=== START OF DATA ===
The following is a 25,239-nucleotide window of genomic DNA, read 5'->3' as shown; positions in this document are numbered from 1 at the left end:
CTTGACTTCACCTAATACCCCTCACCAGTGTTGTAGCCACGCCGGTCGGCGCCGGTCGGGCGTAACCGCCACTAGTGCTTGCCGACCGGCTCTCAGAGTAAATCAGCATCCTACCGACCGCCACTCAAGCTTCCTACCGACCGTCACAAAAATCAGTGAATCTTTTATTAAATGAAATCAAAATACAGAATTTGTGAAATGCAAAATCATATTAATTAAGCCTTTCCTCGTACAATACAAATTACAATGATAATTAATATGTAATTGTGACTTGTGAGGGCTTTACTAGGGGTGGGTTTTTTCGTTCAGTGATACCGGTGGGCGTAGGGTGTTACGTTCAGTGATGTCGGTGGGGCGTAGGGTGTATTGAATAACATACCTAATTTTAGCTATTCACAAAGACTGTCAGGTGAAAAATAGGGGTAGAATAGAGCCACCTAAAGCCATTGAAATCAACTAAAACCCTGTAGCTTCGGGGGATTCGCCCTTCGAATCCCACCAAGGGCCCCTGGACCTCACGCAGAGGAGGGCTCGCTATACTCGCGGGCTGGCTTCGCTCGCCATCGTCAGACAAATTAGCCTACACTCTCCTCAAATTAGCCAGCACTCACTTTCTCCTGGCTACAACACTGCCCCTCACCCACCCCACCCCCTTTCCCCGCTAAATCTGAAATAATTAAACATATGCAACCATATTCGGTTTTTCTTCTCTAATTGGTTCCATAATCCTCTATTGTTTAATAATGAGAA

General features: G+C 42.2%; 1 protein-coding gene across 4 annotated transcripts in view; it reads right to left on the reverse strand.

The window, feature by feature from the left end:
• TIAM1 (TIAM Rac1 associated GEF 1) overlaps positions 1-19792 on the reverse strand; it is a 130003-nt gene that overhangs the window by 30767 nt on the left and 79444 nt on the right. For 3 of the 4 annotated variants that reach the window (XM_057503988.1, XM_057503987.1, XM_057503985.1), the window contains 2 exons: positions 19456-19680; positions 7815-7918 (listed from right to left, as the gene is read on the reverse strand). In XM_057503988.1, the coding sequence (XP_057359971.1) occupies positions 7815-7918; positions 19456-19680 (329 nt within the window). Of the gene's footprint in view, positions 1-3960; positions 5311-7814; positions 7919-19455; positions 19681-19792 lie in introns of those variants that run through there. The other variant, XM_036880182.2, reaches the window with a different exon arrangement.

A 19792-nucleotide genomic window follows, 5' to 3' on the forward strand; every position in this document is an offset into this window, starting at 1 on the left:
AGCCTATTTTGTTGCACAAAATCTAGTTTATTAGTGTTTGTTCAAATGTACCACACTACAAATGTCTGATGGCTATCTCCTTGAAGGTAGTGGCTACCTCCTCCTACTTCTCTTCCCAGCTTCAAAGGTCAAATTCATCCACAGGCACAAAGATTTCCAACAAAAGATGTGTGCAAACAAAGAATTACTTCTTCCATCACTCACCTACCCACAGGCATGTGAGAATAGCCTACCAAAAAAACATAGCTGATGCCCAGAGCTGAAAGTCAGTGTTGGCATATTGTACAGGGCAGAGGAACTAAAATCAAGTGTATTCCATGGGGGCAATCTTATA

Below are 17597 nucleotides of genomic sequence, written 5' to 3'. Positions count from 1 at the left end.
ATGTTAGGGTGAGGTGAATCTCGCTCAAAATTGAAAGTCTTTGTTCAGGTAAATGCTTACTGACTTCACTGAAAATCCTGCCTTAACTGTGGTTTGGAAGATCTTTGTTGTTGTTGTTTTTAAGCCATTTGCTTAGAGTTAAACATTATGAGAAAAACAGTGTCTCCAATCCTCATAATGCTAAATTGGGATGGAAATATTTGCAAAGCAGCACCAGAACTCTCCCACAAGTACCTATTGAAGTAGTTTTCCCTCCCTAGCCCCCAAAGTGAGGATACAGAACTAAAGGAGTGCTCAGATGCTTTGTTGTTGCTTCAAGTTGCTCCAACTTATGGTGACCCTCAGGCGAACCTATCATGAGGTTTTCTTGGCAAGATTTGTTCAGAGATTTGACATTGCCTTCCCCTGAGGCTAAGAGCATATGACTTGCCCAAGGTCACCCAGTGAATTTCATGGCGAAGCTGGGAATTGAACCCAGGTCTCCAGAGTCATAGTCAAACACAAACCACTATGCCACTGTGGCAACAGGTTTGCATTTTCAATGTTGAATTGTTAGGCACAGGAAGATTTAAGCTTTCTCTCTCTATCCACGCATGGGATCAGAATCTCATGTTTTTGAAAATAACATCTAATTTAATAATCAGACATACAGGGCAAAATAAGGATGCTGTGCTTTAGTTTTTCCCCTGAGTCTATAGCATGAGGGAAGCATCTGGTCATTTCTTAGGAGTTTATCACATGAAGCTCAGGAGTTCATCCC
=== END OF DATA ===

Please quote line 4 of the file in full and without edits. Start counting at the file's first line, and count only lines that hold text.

The window, feature by feature from the left end: